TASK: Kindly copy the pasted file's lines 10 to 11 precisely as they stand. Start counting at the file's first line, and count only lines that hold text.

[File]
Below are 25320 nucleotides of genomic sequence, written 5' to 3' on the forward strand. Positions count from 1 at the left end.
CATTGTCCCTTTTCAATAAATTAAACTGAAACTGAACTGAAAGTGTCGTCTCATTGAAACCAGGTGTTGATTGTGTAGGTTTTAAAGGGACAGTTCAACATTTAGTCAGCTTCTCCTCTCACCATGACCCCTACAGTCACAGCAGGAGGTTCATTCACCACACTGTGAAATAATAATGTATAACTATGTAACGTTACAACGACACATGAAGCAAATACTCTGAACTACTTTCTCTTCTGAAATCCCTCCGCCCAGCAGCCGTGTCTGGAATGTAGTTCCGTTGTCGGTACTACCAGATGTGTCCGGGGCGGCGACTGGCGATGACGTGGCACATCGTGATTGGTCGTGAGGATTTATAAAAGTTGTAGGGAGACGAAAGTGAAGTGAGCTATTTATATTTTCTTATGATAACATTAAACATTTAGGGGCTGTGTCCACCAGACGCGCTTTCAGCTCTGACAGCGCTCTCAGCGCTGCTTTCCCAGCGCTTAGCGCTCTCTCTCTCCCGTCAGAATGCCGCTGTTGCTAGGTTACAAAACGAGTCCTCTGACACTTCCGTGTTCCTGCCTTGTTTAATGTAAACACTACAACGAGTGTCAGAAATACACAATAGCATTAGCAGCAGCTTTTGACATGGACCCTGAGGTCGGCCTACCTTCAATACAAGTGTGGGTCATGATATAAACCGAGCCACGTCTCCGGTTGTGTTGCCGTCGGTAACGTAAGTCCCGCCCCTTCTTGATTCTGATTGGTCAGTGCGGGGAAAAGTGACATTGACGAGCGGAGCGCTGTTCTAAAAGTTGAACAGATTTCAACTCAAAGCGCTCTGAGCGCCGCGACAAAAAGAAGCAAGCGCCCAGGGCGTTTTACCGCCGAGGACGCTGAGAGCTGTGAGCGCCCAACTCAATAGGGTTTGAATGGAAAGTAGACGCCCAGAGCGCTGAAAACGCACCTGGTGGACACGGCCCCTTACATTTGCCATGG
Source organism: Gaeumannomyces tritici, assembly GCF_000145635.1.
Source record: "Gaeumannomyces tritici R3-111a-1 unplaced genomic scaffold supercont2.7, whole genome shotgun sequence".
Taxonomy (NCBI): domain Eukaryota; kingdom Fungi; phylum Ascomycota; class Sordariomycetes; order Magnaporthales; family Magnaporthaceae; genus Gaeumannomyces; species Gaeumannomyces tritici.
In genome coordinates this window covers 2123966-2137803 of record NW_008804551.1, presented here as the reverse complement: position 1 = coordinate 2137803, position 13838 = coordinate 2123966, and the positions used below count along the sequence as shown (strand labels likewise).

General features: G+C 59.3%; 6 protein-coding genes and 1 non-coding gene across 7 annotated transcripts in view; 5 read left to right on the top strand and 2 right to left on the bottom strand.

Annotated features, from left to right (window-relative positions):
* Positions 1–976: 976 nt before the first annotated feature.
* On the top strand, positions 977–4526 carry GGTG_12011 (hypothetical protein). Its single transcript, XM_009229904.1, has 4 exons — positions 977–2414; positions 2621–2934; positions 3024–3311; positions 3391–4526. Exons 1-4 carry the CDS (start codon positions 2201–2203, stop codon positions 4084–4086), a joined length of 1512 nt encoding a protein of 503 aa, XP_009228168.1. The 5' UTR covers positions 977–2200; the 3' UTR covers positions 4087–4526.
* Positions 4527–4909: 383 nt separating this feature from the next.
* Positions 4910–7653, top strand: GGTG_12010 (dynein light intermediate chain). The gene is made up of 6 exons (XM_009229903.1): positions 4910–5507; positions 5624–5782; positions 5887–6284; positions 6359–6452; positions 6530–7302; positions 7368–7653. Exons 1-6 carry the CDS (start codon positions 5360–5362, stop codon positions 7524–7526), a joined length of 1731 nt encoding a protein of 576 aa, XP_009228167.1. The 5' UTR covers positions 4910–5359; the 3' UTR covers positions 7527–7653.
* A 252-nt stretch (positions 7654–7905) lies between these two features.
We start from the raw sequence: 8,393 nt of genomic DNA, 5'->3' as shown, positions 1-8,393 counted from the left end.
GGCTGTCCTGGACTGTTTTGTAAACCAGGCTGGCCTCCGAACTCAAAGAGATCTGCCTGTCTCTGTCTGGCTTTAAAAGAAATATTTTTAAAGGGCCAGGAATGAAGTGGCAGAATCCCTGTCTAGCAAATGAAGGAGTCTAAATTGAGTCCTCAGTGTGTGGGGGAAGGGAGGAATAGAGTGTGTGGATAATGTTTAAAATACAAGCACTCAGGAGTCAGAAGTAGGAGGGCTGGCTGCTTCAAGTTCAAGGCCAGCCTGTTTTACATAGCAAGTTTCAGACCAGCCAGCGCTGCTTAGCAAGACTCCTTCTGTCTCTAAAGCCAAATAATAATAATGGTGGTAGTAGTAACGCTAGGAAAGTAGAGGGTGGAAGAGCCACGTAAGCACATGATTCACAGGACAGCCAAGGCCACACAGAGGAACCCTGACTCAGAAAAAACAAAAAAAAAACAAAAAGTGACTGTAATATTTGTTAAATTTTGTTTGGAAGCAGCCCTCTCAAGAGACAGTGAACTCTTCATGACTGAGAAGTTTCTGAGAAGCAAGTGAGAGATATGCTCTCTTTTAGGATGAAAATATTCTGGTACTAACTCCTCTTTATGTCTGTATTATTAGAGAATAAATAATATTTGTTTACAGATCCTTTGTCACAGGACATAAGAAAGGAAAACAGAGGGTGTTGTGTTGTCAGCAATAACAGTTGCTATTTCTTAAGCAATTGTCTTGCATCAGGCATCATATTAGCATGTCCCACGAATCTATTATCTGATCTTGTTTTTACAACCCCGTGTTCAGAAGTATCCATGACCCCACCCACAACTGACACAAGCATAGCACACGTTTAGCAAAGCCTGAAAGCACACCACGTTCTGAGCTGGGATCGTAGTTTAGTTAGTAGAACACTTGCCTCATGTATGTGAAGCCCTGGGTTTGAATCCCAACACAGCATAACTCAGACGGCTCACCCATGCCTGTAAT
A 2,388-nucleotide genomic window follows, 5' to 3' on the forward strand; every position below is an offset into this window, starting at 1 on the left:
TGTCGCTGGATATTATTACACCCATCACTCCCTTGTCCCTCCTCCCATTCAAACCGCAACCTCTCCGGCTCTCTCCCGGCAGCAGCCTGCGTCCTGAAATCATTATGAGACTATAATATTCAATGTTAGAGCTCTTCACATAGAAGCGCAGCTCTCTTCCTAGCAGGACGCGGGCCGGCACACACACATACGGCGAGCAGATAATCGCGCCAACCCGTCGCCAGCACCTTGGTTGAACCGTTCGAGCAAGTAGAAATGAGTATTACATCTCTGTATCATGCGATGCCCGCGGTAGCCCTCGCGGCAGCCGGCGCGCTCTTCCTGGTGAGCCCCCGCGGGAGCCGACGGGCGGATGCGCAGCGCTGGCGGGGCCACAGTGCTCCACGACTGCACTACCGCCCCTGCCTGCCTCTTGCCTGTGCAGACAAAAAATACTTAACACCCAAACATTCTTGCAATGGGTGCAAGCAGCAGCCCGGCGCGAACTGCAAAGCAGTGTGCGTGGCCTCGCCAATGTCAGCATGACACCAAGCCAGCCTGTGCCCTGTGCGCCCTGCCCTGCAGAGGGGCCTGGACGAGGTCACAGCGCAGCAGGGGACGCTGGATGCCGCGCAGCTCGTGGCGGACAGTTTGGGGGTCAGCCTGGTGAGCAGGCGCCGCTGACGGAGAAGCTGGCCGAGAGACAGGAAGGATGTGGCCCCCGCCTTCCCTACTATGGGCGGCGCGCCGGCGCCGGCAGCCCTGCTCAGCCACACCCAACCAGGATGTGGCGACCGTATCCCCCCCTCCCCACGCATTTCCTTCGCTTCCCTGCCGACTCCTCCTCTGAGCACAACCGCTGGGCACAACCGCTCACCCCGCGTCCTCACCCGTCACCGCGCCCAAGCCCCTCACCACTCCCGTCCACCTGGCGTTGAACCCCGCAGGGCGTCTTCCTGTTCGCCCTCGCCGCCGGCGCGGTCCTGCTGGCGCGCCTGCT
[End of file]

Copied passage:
* On the top strand, positions 977–4526 carry GGTG_12011 (hypothetical protein). Its single transcript, XM_009229904.1, has 4 exons — positions 977–2414; positions 2621–2934; positions 3024–3311; positions 3391–4526. Exons 1-4 carry the CDS (start codon positions 2201–2203, stop codon positions 4084–4086), a joined length of 1512 nt encoding a protein of 503 aa, XP_009228168.1. The 5' UTR covers positions 977–2200; the 3' UTR covers positions 4087–4526.
* Positions 4527–4909: 383 nt separating this feature from the next.